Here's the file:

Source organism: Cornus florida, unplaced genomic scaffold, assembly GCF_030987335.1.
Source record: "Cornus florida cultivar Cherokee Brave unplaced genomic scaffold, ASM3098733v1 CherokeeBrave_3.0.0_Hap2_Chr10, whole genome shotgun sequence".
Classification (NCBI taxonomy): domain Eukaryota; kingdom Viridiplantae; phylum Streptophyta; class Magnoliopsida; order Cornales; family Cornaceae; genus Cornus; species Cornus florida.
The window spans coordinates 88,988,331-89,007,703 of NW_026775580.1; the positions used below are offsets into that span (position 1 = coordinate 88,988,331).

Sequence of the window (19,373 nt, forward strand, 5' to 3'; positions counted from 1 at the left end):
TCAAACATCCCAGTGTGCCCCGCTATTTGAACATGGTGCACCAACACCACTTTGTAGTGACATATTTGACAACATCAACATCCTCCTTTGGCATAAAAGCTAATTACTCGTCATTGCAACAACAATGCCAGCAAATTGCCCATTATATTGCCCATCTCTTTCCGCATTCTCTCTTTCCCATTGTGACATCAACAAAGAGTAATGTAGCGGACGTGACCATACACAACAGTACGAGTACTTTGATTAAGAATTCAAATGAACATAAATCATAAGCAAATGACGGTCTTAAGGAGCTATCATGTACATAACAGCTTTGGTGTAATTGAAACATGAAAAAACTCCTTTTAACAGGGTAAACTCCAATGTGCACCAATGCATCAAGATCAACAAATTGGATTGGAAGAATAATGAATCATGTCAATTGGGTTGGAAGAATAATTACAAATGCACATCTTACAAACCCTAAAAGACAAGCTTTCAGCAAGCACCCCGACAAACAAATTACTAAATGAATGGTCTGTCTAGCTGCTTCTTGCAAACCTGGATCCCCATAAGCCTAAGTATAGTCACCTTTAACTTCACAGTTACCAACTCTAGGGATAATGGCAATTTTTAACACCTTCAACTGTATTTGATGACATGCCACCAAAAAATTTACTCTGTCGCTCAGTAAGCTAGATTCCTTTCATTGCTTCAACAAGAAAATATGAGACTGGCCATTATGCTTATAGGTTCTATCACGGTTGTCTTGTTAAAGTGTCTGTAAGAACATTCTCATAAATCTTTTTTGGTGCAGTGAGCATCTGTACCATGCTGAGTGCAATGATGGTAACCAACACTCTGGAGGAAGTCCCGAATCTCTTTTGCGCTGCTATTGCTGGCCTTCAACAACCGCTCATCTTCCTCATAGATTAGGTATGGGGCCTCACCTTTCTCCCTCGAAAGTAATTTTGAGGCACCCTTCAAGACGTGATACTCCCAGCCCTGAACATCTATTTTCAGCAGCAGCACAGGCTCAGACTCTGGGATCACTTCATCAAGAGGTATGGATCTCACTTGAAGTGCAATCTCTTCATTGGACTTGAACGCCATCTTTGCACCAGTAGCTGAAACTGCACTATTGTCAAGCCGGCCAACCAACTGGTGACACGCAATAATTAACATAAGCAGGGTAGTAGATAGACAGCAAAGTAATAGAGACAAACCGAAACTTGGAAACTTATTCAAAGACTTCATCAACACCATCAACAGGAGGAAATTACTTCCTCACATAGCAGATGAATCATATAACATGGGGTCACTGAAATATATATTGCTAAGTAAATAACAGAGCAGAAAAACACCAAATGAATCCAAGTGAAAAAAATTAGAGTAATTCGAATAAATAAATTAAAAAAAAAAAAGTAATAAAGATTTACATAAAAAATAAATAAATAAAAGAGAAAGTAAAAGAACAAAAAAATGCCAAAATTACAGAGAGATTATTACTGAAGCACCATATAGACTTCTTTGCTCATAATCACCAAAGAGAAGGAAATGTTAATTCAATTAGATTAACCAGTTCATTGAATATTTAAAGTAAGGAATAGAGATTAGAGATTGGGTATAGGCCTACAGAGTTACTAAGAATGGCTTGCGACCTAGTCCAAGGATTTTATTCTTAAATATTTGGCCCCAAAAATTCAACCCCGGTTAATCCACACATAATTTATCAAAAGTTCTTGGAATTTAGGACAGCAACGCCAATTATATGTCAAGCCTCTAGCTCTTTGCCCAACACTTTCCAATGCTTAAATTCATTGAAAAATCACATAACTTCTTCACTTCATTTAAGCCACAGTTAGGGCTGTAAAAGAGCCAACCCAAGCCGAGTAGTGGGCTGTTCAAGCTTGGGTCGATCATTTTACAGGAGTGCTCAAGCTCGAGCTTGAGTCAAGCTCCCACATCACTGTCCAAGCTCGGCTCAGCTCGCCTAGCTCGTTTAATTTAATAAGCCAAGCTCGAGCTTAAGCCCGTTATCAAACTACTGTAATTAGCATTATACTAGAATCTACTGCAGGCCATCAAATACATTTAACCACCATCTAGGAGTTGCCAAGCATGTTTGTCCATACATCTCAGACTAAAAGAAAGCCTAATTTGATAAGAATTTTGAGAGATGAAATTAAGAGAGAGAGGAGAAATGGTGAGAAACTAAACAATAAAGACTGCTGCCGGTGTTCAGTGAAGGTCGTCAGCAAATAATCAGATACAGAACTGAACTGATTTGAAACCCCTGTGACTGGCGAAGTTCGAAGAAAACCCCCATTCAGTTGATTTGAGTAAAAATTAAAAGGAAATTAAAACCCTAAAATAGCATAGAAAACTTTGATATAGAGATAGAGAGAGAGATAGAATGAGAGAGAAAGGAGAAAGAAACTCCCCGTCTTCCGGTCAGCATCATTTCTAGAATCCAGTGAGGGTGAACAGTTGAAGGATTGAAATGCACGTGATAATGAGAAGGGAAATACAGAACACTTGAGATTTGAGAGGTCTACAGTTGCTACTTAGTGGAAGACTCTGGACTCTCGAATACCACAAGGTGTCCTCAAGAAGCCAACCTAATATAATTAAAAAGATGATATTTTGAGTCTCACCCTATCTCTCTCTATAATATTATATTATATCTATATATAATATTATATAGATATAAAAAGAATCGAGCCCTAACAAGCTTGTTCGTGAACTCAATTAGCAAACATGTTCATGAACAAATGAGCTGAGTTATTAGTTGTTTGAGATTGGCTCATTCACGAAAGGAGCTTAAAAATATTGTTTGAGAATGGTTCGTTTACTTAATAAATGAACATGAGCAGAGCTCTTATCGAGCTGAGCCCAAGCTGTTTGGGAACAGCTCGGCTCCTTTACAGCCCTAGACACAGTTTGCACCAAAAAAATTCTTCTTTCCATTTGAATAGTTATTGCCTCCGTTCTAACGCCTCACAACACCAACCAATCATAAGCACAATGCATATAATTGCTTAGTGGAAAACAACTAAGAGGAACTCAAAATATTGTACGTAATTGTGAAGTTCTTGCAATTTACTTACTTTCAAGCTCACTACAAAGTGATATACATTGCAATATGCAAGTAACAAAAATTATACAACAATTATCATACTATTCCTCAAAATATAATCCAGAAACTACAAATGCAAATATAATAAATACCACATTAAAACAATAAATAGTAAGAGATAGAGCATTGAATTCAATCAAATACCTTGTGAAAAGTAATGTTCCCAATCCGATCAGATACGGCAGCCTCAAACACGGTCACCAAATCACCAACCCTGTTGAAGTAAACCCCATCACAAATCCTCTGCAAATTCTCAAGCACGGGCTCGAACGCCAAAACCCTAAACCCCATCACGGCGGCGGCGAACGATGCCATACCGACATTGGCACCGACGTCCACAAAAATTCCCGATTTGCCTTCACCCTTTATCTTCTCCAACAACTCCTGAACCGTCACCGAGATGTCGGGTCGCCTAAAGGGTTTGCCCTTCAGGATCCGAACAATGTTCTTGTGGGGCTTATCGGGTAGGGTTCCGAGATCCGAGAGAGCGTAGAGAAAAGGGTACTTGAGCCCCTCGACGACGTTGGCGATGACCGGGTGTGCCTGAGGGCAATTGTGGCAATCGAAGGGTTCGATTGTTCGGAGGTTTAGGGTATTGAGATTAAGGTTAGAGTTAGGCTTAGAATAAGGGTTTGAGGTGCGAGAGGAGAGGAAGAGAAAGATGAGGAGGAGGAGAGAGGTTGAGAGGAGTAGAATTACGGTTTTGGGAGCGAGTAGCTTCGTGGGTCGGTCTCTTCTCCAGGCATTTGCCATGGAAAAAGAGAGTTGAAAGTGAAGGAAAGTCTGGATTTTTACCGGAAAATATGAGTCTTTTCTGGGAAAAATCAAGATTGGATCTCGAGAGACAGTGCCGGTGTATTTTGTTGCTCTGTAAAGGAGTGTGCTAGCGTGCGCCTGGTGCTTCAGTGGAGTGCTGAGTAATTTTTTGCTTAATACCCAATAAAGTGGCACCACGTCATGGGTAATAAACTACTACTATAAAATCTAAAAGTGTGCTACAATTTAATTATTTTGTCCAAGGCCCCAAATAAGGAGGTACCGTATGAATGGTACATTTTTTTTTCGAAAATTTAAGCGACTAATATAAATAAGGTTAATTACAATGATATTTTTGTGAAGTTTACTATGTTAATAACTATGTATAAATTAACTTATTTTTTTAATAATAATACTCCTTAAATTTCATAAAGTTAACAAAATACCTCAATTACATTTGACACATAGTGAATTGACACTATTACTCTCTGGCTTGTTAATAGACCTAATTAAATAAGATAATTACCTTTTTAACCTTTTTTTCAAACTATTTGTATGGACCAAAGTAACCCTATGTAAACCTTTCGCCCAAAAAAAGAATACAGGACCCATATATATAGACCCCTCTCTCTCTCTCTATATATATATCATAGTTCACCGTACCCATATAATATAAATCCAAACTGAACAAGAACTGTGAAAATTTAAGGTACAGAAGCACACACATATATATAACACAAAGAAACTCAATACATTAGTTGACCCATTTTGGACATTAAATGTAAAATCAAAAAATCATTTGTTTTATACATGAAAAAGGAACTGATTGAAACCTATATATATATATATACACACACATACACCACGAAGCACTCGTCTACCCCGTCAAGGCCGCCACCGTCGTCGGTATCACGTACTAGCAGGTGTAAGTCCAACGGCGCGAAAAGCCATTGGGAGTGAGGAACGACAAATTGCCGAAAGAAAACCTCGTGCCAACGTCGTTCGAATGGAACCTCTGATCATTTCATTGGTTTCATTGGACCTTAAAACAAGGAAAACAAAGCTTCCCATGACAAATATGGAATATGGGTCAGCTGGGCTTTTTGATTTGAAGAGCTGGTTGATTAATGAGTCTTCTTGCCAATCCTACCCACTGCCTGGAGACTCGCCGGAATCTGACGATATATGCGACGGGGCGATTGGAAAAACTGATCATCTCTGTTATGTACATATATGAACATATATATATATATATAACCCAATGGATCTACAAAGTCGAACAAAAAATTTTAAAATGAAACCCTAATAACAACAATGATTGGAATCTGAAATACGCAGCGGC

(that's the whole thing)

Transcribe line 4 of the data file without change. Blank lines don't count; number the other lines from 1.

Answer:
The window spans coordinates 88,988,331-89,007,703 of NW_026775580.1; the positions used below are offsets into that span (position 1 = coordinate 88,988,331).